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Daily Express (UK): BP’s share of Siberian gasfield slipping away

Tuesday 29 May 2007
By Andrew Johnson Associate City Editor

BP’S Russian joint venture could lose a licence to operate one of the world’s biggest gasflelds this Friday, it emerged yesterday.

Russian regulators said they would discuss stripping TNK-BP of the licence to work the $20 billion (£10billion) field on June 1.

Their move follows a decision by the arbitration court in the East Siberian city of Irkutsk to throw out a case brought by TNK-BP in an attempt to stop the licence from being revoked.

The judge who heard the case, Valery Titov, said: “This dispute could not be reviewed in our court.”

The gasfield, Kovytka, holds enough reserves to supply the whole world for nearly a year.

It has been the subject of a lengthy battle between TNK-BP and the Russian authorities.

The Russian environmental agency has said the licence should be revoked because TNK-BP is not producing enough gas from the field.

Analysts say the Russians are keen to regain control of the strategic energy resources they sold in a wave of privatisations following the collapse of communism.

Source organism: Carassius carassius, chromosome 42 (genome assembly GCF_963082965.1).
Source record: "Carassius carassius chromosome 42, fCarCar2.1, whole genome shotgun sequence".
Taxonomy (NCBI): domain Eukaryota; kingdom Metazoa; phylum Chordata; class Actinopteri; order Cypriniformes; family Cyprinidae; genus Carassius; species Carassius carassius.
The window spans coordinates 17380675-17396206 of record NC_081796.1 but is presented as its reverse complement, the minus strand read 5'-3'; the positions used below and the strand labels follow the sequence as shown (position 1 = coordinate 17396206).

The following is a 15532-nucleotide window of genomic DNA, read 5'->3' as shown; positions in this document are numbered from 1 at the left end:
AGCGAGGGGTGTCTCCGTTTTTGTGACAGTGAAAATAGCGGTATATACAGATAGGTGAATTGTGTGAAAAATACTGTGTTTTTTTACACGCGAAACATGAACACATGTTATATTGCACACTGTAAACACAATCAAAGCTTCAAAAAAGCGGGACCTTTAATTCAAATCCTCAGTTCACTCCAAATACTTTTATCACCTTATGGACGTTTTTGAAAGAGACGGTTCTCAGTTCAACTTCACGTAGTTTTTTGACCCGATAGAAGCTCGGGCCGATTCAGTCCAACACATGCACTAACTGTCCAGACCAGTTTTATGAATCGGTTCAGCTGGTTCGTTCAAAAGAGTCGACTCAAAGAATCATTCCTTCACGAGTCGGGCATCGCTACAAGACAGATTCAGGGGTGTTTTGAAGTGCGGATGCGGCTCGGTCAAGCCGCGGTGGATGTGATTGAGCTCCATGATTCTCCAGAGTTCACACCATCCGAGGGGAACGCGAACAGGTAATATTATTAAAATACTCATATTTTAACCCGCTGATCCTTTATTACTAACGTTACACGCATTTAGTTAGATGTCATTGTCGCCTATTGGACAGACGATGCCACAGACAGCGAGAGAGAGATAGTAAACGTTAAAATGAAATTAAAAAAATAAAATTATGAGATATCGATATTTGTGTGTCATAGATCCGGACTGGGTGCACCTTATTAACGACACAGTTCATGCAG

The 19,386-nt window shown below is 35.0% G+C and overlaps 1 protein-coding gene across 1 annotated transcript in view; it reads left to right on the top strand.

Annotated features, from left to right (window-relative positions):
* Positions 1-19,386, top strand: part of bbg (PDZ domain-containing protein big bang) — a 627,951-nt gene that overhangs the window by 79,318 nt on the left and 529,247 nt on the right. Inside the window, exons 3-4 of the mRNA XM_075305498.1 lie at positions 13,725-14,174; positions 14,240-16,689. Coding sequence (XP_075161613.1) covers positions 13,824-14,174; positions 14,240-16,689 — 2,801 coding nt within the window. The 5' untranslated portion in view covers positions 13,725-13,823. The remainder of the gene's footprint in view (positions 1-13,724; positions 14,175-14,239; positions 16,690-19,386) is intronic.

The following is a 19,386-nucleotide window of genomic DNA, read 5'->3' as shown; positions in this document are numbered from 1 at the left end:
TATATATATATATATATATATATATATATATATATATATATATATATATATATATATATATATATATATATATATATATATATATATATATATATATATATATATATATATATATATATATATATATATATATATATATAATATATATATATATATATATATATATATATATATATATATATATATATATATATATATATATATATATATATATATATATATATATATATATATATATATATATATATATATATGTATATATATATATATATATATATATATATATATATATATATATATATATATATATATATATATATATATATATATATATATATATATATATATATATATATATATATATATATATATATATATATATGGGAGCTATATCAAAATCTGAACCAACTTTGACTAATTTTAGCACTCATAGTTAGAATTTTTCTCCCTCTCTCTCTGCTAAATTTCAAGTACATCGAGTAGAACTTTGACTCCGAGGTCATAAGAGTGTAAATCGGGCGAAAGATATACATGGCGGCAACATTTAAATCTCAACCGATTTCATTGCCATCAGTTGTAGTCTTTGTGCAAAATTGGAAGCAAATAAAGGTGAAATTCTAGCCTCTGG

BP’s rival Royal Dutch Shell and its partners were forced to  sell a controlling stake in their Sakhalin II gas project to Russian state-owned energy giant Gazprom last year. The sale came after the Russian authorities refused to grant crucial environmental certificates.

BP said at the time its case was different because TNK-BP is half-owned by Russians.

But analysts believe the country’s government is trying to pressurise BP’s partners into selling to Gazprom or another Russian energy giant, Rosneft.

The pressure has been applied again through the environmental agency. It has said that, under the terms of the licence, TNK-BP was supposed to produce 9 billion cubic feet a year by 2006. But the company has so far only produced 2.5billion cubic feet a year.

TNK-BP said this was because the authorities have refused to grant an export licence, so the field’s output is limited to the Irkutsk region where demand is much less than 9 billion cubic feet a year.

BP is expected to appeal. TNK-BP has said it is willing to let Gazprom control Kovytka if the field becomes part of a bigger development in East Siberia.

City & Business
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